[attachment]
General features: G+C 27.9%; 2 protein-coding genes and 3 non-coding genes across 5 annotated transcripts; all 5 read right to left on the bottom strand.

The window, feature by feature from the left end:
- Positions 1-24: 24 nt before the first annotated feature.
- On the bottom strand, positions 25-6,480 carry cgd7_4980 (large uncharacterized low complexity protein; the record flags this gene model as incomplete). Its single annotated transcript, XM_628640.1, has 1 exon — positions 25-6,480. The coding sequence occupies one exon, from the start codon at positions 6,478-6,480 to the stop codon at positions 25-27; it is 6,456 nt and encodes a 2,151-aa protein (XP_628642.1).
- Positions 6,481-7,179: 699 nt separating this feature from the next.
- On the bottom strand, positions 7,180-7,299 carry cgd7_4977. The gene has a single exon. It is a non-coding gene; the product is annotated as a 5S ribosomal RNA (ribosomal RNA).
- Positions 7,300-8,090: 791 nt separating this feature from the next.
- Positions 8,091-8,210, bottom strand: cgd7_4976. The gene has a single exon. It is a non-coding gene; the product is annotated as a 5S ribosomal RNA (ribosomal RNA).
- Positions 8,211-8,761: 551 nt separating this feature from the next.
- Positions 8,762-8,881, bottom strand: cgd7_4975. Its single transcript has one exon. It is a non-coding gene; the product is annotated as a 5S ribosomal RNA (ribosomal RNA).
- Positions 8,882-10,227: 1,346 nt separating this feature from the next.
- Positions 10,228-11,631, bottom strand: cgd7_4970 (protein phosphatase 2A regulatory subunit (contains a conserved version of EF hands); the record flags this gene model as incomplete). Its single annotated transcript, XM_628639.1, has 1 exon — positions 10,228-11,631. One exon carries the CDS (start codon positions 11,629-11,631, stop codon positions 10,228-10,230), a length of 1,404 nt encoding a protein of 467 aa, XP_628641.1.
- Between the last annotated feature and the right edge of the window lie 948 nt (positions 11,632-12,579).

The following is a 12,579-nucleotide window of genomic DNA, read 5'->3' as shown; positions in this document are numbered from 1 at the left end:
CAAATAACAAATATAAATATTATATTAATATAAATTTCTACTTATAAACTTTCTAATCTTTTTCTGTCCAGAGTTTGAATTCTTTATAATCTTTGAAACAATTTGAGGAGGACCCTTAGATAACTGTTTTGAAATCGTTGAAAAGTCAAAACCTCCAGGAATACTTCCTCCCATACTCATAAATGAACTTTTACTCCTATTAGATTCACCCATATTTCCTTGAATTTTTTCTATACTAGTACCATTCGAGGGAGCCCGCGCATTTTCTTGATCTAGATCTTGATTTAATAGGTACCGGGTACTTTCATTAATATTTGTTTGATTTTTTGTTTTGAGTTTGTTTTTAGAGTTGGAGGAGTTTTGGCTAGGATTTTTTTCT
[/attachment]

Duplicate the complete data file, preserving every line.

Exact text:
General features: G+C 27.9%; 2 protein-coding genes and 3 non-coding genes across 5 annotated transcripts; all 5 read right to left on the bottom strand.

The window, feature by feature from the left end:
- Positions 1-24: 24 nt before the first annotated feature.
- On the bottom strand, positions 25-6,480 carry cgd7_4980 (large uncharacterized low complexity protein; the record flags this gene model as incomplete). Its single annotated transcript, XM_628640.1, has 1 exon — positions 25-6,480. The coding sequence occupies one exon, from the start codon at positions 6,478-6,480 to the stop codon at positions 25-27; it is 6,456 nt and encodes a 2,151-aa protein (XP_628642.1).
- Positions 6,481-7,179: 699 nt separating this feature from the next.
- On the bottom strand, positions 7,180-7,299 carry cgd7_4977. The gene has a single exon. It is a non-coding gene; the product is annotated as a 5S ribosomal RNA (ribosomal RNA).
- Positions 7,300-8,090: 791 nt separating this feature from the next.
- Positions 8,091-8,210, bottom strand: cgd7_4976. The gene has a single exon. It is a non-coding gene; the product is annotated as a 5S ribosomal RNA (ribosomal RNA).
- Positions 8,211-8,761: 551 nt separating this feature from the next.
- Positions 8,762-8,881, bottom strand: cgd7_4975. Its single transcript has one exon. It is a non-coding gene; the product is annotated as a 5S ribosomal RNA (ribosomal RNA).
- Positions 8,882-10,227: 1,346 nt separating this feature from the next.
- Positions 10,228-11,631, bottom strand: cgd7_4970 (protein phosphatase 2A regulatory subunit (contains a conserved version of EF hands); the record flags this gene model as incomplete). Its single annotated transcript, XM_628639.1, has 1 exon — positions 10,228-11,631. One exon carries the CDS (start codon positions 11,629-11,631, stop codon positions 10,228-10,230), a length of 1,404 nt encoding a protein of 467 aa, XP_628641.1.
- Between the last annotated feature and the right edge of the window lie 948 nt (positions 11,632-12,579).

The following is a 12,579-nucleotide window of genomic DNA, read 5'->3' as shown; positions in this document are numbered from 1 at the left end:
CAAATAACAAATATAAATATTATATTAATATAAATTTCTACTTATAAACTTTCTAATCTTTTTCTGTCCAGAGTTTGAATTCTTTATAATCTTTGAAACAATTTGAGGAGGACCCTTAGATAACTGTTTTGAAATCGTTGAAAAGTCAAAACCTCCAGGAATACTTCCTCCCATACTCATAAATGAACTTTTACTCCTATTAGATTCACCCATATTTCCTTGAATTTTTTCTATACTAGTACCATTCGAGGGAGCCCGCGCATTTTCTTGATCTAGATCTTGATTTAATAGGTACCGGGTACTTTCATTAATATTTGTTTGATTTTTTGTTTTGAGTTTGTTTTTAGAGTTGGAGGAGTTTTGGCTAGGATTTTTTTCT